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Old 11-24-09, 06:57 PM   #1
pasopia
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Water filter for Pan-American trip?

I am trying to figure out if I need a water filter for my upcoming Panam trip. It seems like one will be necessary for Alaska, and could be useful again once I leave the US.

I don't have any experience with water filters. Would I be able to filter tap water in central/south america and use that as my main water source? It seems like I would save a lot of money and waste if I didn't have to buy bottled water. I was looking at the first need purifier.

Thoughts?
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Old 11-24-09, 08:07 PM   #2
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PUR makes a good hand-operated filter. I use one for backpacking, and trust it. I've had people use battery operated UV light fliters, and other battery operated things, and frankly I just don't trust them.

I'd go to an outdoors store and look at a good hand operated non-battery one made by MSR or PUR. they'll hold up, and they're made for backpacking so they're compact/light
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Old 11-24-09, 08:20 PM   #3
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I have used the Katadyn Pocket Filter for decades on bike tours through Alaska, Canada, the US, Mexico and S. America. It removes all bacteria and cysts and can be cleaned easily for a long filter life. A anti-viral supplement is advisable like Viral Stop. Mechanical filtering in my experience is more reliable for extended periods of travel. No battery or recharge problems as with UV products like the Steripen. No need to carry multiple replacement filters for some other pump filters that are not field cleanable.
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Old 11-25-09, 06:38 AM   #4
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For a cycle trip you never need a water filter not even if you cross the Sahara from West to East. The only reason is to save some money.
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Old 11-25-09, 07:02 AM   #5
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there are quite a few reliable methods of water treatment. three which i rely on most are iodine treatment, water boiling and mechanical filtration. each has it's pros/cons, so do some research on what water contaminations you'll be encountering on your trip and choose accordingly. theoretically it wouldn't be difficult to purify tap water with a mechanical filter as long as you can find a way to pool the water - most filters come with a hose that you drop into your water source and pump from.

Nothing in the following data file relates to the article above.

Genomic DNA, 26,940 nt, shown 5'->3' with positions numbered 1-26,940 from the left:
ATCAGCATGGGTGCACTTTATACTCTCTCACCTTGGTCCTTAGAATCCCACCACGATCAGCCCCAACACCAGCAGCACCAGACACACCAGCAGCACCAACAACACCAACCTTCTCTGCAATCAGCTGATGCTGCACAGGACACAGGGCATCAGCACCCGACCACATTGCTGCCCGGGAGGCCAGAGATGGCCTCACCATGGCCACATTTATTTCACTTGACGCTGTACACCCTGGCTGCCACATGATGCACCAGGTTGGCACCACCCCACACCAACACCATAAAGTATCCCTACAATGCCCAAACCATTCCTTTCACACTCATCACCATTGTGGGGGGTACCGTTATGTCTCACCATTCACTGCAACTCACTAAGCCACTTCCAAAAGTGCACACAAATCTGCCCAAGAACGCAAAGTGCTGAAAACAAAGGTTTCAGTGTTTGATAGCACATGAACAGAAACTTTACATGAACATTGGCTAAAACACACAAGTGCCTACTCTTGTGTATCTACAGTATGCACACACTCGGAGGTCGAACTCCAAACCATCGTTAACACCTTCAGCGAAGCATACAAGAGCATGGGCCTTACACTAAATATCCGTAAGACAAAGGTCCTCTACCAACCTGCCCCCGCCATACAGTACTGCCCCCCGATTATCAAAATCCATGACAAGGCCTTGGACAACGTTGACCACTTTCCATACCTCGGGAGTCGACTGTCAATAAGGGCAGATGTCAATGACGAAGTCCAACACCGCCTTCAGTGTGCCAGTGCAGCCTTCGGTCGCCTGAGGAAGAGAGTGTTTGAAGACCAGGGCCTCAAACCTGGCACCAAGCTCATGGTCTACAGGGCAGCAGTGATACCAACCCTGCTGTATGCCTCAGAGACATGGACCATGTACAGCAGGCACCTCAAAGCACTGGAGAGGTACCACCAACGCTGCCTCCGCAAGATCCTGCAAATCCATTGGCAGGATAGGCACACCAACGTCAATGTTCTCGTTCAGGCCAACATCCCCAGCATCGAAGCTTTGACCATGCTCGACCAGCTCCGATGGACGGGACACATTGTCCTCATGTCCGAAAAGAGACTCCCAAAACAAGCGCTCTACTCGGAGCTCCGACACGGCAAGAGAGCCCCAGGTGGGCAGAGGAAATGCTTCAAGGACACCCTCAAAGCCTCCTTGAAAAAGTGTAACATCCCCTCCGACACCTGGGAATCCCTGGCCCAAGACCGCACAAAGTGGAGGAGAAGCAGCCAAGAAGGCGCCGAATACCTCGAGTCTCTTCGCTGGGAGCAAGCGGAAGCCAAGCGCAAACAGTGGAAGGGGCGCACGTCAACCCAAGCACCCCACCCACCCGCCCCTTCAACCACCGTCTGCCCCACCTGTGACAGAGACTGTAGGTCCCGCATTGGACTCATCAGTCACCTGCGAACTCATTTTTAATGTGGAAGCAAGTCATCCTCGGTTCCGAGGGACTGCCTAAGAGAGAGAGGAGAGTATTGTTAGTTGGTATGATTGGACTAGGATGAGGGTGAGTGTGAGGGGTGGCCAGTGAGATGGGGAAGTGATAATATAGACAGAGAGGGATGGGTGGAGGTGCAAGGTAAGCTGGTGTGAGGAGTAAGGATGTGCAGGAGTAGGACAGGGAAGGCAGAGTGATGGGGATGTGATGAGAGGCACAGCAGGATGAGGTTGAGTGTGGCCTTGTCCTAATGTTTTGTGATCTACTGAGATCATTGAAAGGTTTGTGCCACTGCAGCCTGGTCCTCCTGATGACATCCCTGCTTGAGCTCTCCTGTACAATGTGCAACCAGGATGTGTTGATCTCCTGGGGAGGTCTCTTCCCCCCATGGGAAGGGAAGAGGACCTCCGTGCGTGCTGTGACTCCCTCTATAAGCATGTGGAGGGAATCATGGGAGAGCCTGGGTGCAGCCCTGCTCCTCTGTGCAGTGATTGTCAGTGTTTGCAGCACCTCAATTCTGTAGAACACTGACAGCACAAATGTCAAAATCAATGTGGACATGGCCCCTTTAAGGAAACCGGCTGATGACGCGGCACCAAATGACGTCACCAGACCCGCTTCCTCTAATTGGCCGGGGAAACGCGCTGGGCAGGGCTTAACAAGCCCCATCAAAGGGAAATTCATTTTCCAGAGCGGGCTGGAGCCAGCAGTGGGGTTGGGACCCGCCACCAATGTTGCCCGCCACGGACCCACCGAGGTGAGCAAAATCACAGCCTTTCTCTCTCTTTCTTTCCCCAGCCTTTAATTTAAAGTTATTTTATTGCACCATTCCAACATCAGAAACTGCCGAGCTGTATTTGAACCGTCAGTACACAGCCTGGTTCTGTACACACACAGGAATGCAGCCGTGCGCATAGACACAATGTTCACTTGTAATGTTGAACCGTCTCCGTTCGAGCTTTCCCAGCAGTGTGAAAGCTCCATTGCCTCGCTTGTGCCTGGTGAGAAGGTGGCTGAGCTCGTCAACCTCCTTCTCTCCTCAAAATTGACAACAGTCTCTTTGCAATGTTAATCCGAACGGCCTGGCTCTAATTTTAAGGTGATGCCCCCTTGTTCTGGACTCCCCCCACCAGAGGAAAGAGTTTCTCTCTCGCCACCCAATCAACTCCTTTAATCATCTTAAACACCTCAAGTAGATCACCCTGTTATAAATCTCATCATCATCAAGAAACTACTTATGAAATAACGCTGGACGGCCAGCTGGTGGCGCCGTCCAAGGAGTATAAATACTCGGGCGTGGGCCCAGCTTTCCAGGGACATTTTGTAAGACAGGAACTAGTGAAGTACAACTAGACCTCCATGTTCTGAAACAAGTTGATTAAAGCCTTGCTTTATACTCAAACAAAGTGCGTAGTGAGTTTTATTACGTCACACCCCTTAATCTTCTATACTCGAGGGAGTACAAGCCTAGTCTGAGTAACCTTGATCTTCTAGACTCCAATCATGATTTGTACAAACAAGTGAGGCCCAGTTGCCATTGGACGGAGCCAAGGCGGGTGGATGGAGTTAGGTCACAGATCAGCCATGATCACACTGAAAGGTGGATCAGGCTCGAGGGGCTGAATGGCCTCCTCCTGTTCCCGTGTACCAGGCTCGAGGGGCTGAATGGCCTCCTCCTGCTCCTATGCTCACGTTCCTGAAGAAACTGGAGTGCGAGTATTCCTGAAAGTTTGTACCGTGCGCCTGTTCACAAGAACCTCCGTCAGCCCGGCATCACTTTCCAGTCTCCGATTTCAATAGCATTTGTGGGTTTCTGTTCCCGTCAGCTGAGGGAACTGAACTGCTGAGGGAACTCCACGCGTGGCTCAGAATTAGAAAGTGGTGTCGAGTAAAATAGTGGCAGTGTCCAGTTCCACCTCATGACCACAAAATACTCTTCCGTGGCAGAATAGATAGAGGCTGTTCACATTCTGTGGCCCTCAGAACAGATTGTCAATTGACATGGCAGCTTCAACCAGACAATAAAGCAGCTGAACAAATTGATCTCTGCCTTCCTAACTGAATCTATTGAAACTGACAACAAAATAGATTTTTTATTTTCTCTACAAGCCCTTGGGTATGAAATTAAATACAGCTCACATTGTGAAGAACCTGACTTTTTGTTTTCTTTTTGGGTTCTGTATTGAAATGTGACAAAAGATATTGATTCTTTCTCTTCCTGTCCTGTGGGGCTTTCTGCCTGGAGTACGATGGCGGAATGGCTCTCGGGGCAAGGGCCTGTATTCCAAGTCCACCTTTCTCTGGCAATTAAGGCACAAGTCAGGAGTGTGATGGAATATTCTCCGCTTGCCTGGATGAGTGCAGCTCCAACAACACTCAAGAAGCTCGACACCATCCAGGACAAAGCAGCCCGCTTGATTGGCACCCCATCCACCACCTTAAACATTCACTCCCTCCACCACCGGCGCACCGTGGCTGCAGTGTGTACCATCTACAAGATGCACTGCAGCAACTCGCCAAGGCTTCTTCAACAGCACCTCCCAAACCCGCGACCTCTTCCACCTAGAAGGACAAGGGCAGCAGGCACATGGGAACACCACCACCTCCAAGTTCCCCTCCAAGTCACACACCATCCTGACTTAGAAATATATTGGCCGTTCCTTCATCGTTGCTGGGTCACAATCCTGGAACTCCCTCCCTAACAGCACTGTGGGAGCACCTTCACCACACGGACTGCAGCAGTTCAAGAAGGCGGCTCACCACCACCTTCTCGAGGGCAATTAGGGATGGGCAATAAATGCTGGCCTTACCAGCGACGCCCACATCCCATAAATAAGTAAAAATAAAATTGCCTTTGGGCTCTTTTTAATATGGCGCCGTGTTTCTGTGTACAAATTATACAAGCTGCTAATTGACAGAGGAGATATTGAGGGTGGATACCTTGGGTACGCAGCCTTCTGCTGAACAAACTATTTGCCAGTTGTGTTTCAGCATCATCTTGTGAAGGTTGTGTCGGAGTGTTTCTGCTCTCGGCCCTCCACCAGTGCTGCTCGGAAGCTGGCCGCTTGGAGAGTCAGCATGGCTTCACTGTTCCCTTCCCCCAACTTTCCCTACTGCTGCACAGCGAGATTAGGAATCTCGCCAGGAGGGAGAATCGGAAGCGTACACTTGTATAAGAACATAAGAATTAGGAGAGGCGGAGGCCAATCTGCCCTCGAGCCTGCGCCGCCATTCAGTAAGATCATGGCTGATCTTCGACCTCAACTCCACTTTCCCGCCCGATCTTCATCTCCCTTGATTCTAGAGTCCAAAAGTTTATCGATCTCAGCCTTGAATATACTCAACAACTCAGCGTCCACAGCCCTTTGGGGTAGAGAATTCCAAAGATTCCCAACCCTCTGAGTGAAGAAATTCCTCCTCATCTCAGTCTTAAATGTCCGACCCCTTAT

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Old 11-25-09, 12:42 PM   #6
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Originally Posted by arctos View Post
I have used the Katadyn Pocket Filter for decades on bike tours through Alaska, Canada, the US, Mexico and S. America. It removes all bacteria and cysts and can be cleaned easily for a long filter life. A anti-viral supplement is advisable like Viral Stop. Mechanical filtering in my experience is more reliable for extended periods of travel. No battery or recharge problems as with UV products like the Steripen. No need to carry multiple replacement filters for some other pump filters that are not field cleanable.
Thanks, I was looking at that one as well. In what situations would I need an anti-viral supplement? Is there one that is commonly found in the Mexico/Central/South America? Obviously I can't carry 1 year's worth of Viral Stop.
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Old 11-25-09, 02:46 PM   #7
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Quote:
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Thanks, I was looking at that one as well. In what situations would I need an anti-viral supplement? Is there one that is commonly found in the Mexico/Central/South America? Obviously I can't carry 1 year's worth of Viral Stop.
I use the Katadyn Micropur Tabs-- light weight and easily carried or mailed to you. [I carried enough for my trips of 3K miles easily.] I do not notice any after taste as with iodine. I did not look for viral treatments South of the border so can not answer your question about availability for purchase. Check with Katadyn.

One tab per Liter after mechanical filtering. Water drinkable after 1/2 hour. If the tabs are used alone then wait four hours. You will figure out a system that works for your needs. I filter the next day's water after dinner or breakfast then treat it with the tabs and wait to use it during the next ride.

As noted above you often can buy bottled water but availability and quality can vary greatly. Soft drinks are sometimes more available than water.
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Old 11-25-09, 07:48 PM   #8
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viruses are not too common as a water borne disease but they exist. some filters will filter out virus. pretty much all filter will filter out bacteria like giardia and e coli
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Old 11-26-09, 08:12 PM   #9
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bring a filter and also bring a chemical purifier like Aqua Mira, MSR Miox pen, or virus stop.

the First Need purifier is the only mechanical EPA certified mechanical purifier on the market, any other filter that treats viruses is using an iodine treatment in addition to the mechanical filtration.

regards filtering, there is nothing the 350 dollar kathydin does that the 70 dollar MSR does not- field scrubbable, etc....

the First Need is best choice for single filtering device as it is an EPA certified purifier.

Some people report it is prone to clogging, but it is field backwashable and that usually serves to unclog a slow First Need. I think they work admirably well.